“For every idle word that men shall speak, they shall
give account thereof in the day of judgment” (Matt. 12:36).
In the snowy mountains of Switzerland there are regions where the guides warn travelers not to utter a single word, because the slightest vibration of air can cause the overhanging snow to move and create an avalanche, carrying everything along with it into the abyss. Who would think that one word could have such terrible consequences? However, the moral effect of our words is far greater. The thoughtless words which we so often and so easily throw to the winds can affect events for centuries, and the great day of judgment will reveal the terrible consequences of our words.
On that day we will answer “for every idle word.” Is it not awful to think of the multitude of words which we have uttered and which will confront us with implacable clarity? “Idle words” are those which spring from an idle life, they are words which are unnecessary, thoughtless, often harmful. Such empty words, passing in idleness from mouth to mouth, often blacken a person’s moral character, inflict wounds, gloat over the misfortune of others, and from idle become cruel. “Idle words” also include talk which intrudes into the privacy of family life, which under the guise of a flat joke or inappropriate remark can shake the foundation of a family’s happiness.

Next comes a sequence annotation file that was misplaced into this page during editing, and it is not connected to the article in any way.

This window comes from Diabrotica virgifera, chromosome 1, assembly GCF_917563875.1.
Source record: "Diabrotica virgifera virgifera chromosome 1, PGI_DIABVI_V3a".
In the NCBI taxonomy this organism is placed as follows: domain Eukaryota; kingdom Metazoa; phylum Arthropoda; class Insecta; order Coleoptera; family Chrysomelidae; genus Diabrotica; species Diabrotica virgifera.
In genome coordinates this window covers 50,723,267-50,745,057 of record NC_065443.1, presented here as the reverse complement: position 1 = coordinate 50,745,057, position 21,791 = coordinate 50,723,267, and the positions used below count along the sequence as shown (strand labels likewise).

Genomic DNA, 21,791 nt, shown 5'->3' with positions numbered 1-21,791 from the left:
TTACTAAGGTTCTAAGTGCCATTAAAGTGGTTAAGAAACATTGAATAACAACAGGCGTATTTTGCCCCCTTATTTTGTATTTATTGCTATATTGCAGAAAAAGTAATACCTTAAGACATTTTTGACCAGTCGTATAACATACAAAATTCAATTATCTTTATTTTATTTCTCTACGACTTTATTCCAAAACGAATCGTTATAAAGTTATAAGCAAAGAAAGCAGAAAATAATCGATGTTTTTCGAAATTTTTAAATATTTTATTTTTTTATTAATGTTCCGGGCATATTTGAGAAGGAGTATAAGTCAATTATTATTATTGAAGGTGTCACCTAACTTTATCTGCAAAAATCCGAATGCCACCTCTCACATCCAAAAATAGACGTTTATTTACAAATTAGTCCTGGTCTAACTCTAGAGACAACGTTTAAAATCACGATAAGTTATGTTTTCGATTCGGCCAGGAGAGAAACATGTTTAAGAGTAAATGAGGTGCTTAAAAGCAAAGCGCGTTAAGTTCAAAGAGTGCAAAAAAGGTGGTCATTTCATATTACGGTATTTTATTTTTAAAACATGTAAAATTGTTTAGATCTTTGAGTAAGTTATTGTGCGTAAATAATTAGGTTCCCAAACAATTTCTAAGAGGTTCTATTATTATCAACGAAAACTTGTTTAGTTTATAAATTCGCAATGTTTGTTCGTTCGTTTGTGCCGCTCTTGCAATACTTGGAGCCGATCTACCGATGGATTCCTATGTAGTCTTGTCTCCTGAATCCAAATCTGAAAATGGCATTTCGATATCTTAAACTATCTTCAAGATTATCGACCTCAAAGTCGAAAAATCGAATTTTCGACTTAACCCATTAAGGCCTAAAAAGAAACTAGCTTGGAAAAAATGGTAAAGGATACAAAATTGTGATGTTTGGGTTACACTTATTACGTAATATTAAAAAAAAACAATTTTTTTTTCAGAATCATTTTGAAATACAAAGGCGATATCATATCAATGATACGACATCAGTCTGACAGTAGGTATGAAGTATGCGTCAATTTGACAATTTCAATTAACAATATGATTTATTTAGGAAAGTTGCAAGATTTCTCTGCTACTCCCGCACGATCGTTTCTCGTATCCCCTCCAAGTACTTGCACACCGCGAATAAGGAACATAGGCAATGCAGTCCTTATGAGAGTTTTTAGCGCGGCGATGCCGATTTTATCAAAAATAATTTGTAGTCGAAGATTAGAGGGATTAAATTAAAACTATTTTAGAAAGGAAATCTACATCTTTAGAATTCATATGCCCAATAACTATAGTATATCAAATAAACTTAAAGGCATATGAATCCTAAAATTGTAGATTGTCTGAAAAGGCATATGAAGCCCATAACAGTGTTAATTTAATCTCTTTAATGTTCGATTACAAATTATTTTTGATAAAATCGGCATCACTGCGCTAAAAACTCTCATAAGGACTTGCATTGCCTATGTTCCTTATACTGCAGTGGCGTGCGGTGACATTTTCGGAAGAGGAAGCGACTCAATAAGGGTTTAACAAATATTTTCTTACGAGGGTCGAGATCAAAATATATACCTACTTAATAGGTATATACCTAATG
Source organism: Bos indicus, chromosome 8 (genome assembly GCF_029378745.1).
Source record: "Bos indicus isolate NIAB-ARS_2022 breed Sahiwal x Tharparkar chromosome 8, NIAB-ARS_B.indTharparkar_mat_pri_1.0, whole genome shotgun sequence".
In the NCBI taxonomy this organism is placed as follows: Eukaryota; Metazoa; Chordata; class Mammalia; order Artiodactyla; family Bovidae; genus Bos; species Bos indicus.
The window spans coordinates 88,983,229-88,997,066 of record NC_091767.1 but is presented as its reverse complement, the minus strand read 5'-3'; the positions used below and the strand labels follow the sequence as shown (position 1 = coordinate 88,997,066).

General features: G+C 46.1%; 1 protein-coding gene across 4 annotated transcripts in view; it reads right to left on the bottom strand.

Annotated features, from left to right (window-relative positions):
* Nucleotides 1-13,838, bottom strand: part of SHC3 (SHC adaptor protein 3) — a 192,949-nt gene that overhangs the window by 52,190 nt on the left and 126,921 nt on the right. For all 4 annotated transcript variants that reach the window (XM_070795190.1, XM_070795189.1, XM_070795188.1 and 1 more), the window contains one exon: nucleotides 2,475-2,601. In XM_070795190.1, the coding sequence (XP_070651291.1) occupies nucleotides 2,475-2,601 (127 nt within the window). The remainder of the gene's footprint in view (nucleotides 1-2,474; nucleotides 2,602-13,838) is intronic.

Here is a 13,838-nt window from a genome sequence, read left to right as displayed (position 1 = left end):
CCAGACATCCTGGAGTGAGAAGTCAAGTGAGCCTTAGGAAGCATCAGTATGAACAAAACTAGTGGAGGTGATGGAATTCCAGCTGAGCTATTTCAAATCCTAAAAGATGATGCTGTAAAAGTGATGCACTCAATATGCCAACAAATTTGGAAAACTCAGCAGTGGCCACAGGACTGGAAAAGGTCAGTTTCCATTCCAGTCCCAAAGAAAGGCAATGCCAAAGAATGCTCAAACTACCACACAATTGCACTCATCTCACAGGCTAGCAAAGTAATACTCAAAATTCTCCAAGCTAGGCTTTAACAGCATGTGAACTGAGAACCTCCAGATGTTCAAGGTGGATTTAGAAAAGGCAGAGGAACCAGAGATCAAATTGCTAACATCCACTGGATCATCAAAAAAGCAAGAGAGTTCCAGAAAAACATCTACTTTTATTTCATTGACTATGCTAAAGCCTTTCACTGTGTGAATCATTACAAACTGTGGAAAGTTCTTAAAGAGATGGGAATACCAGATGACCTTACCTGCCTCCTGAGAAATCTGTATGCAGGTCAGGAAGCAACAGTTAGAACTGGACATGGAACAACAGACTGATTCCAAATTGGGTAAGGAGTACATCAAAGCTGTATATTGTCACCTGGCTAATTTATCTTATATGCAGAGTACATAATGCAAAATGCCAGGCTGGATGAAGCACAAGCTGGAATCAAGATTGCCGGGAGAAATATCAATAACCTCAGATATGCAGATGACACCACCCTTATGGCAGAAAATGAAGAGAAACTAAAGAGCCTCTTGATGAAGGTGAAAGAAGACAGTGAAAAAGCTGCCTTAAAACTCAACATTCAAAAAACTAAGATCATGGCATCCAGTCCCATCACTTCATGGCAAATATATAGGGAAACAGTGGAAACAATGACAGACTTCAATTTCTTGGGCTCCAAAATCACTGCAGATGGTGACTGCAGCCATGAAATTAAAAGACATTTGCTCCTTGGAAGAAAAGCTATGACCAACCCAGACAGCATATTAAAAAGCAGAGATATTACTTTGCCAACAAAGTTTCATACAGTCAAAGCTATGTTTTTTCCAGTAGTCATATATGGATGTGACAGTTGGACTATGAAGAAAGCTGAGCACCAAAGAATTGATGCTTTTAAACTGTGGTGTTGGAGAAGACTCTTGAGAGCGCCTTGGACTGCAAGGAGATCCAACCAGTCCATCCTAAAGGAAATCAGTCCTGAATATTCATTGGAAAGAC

One can never be careful enough in the use of words. May our words be truthful, plain and sincere, may they be good-natured and loving. “May your word always be with grace,” says Apostle Paul. The thought of God’s judgment should serve to curb our tongue. We would speak with greater wisdom, if we would constantly remember that our words are heard in heaven, and that they will serve to either acquit us or condemn us on the final day. How sacred, how pure, how truthful would be each word we utter, if we would remember that one of the appellations of Jesus Christ Himself was – “the Word.”
(From “Day by day” – a book of spiritual reflections)